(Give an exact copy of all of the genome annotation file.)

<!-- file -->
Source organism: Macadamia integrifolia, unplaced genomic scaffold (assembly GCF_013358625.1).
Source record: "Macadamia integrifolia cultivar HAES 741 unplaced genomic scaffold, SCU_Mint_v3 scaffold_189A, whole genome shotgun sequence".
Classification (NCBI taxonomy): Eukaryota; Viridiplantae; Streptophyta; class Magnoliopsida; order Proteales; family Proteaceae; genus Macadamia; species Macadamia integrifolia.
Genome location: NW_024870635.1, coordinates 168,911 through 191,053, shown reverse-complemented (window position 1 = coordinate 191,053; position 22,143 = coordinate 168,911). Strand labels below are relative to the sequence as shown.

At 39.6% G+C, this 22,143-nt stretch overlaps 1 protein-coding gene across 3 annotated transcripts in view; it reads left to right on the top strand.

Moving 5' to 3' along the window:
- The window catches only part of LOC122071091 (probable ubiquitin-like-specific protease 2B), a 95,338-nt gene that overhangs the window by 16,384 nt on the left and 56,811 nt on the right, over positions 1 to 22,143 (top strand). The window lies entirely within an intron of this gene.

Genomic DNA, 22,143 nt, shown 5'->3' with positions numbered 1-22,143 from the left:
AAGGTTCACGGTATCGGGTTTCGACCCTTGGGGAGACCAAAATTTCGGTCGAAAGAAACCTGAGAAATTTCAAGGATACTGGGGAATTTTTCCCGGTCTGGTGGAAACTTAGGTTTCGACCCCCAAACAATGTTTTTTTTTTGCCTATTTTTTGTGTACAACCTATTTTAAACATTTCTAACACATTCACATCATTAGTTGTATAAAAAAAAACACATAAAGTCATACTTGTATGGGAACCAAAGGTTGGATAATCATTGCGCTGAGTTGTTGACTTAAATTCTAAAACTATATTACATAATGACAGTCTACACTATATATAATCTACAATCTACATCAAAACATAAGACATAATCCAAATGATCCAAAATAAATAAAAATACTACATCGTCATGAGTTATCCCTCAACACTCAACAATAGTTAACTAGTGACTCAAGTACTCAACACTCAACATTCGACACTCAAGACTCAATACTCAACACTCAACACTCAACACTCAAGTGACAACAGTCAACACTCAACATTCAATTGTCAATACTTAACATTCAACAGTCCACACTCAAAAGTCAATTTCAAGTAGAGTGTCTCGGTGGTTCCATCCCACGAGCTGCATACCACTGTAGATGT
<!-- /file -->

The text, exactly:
Source organism: Macadamia integrifolia, unplaced genomic scaffold (assembly GCF_013358625.1).
Source record: "Macadamia integrifolia cultivar HAES 741 unplaced genomic scaffold, SCU_Mint_v3 scaffold_189A, whole genome shotgun sequence".
Classification (NCBI taxonomy): Eukaryota; Viridiplantae; Streptophyta; class Magnoliopsida; order Proteales; family Proteaceae; genus Macadamia; species Macadamia integrifolia.
Genome location: NW_024870635.1, coordinates 168,911 through 191,053, shown reverse-complemented (window position 1 = coordinate 191,053; position 22,143 = coordinate 168,911). Strand labels below are relative to the sequence as shown.

At 39.6% G+C, this 22,143-nt stretch overlaps 1 protein-coding gene across 3 annotated transcripts in view; it reads left to right on the top strand.

Moving 5' to 3' along the window:
- The window catches only part of LOC122071091 (probable ubiquitin-like-specific protease 2B), a 95,338-nt gene that overhangs the window by 16,384 nt on the left and 56,811 nt on the right, over positions 1 to 22,143 (top strand). The window lies entirely within an intron of this gene.

Genomic DNA, 22,143 nt, shown 5'->3' with positions numbered 1-22,143 from the left:
AAGGTTCACGGTATCGGGTTTCGACCCTTGGGGAGACCAAAATTTCGGTCGAAAGAAACCTGAGAAATTTCAAGGATACTGGGGAATTTTTCCCGGTCTGGTGGAAACTTAGGTTTCGACCCCCAAACAATGTTTTTTTTTTGCCTATTTTTTGTGTACAACCTATTTTAAACATTTCTAACACATTCACATCATTAGTTGTATAAAAAAAAACACATAAAGTCATACTTGTATGGGAACCAAAGGTTGGATAATCATTGCGCTGAGTTGTTGACTTAAATTCTAAAACTATATTACATAATGACAGTCTACACTATATATAATCTACAATCTACATCAAAACATAAGACATAATCCAAATGATCCAAAATAAATAAAAATACTACATCGTCATGAGTTATCCCTCAACACTCAACAATAGTTAACTAGTGACTCAAGTACTCAACACTCAACATTCGACACTCAAGACTCAATACTCAACACTCAACACTCAACACTCAAGTGACAACAGTCAACACTCAACATTCAATTGTCAATACTTAACATTCAACAGTCCACACTCAAAAGTCAATTTCAAGTAGAGTGTCTCGGTGGTTCCATCCCACGAGCTGCATACCACTGTAGATGT